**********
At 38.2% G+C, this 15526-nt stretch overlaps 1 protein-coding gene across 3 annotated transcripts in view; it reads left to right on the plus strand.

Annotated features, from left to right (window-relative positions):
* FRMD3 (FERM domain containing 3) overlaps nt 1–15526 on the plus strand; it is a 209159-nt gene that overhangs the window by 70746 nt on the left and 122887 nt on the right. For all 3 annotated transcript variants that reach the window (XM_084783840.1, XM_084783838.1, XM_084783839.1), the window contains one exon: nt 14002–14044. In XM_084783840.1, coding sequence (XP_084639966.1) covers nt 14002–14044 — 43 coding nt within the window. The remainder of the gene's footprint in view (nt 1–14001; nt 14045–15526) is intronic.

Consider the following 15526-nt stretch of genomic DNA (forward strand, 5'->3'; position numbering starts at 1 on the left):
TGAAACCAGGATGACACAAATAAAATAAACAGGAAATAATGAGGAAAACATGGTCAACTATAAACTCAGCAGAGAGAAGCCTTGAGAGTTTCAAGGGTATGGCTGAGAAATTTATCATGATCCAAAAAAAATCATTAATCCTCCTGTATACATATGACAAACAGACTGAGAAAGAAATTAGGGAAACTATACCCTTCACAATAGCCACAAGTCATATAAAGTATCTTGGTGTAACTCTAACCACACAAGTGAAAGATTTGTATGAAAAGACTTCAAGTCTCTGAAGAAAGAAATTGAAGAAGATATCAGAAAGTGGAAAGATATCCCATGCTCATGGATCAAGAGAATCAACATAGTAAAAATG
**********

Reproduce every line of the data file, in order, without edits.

At 38.2% G+C, this 15526-nt stretch overlaps 1 protein-coding gene across 3 annotated transcripts in view; it reads left to right on the plus strand.

Annotated features, from left to right (window-relative positions):
* FRMD3 (FERM domain containing 3) overlaps nt 1–15526 on the plus strand; it is a 209159-nt gene that overhangs the window by 70746 nt on the left and 122887 nt on the right. For all 3 annotated transcript variants that reach the window (XM_084783840.1, XM_084783838.1, XM_084783839.1), the window contains one exon: nt 14002–14044. In XM_084783840.1, coding sequence (XP_084639966.1) covers nt 14002–14044 — 43 coding nt within the window. The remainder of the gene's footprint in view (nt 1–14001; nt 14045–15526) is intronic.

Consider the following 15526-nt stretch of genomic DNA (forward strand, 5'->3'; position numbering starts at 1 on the left):
TGAAACCAGGATGACACAAATAAAATAAACAGGAAATAATGAGGAAAACATGGTCAACTATAAACTCAGCAGAGAGAAGCCTTGAGAGTTTCAAGGGTATGGCTGAGAAATTTATCATGATCCAAAAAAAATCATTAATCCTCCTGTATACATATGACAAACAGACTGAGAAAGAAATTAGGGAAACTATACCCTTCACAATAGCCACAAGTCATATAAAGTATCTTGGTGTAACTCTAACCACACAAGTGAAAGATTTGTATGAAAAGACTTCAAGTCTCTGAAGAAAGAAATTGAAGAAGATATCAGAAAGTGGAAAGATATCCCATGCTCATGGATCAAGAGAATCAACATAGTAAAAATG